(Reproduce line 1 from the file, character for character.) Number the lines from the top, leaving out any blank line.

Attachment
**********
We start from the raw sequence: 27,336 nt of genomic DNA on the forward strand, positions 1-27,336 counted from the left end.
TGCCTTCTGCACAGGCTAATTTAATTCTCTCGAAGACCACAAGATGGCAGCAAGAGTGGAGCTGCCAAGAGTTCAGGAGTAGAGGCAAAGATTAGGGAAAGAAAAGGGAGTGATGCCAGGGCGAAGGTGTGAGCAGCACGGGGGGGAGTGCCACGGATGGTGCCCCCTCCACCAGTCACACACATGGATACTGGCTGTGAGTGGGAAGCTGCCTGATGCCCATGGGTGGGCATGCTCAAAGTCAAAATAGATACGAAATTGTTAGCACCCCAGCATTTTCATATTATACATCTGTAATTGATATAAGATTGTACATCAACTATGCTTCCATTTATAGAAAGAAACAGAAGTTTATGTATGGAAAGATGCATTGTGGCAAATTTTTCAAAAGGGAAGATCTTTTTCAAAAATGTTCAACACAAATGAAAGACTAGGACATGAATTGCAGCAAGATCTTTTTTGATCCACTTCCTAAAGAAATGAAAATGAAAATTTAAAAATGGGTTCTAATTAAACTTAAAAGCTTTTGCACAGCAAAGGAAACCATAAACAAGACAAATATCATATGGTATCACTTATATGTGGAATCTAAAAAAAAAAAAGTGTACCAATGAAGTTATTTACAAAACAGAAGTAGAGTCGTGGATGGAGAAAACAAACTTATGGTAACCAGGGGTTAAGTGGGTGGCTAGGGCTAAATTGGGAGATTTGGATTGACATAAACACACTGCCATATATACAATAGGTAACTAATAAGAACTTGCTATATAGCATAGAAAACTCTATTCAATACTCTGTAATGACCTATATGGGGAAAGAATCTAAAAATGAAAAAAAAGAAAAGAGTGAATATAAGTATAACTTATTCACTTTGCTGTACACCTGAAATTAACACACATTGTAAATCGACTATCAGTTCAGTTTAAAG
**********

We start from the raw sequence: 27,336 nt of genomic DNA on the forward strand, positions 1-27,336 counted from the left end.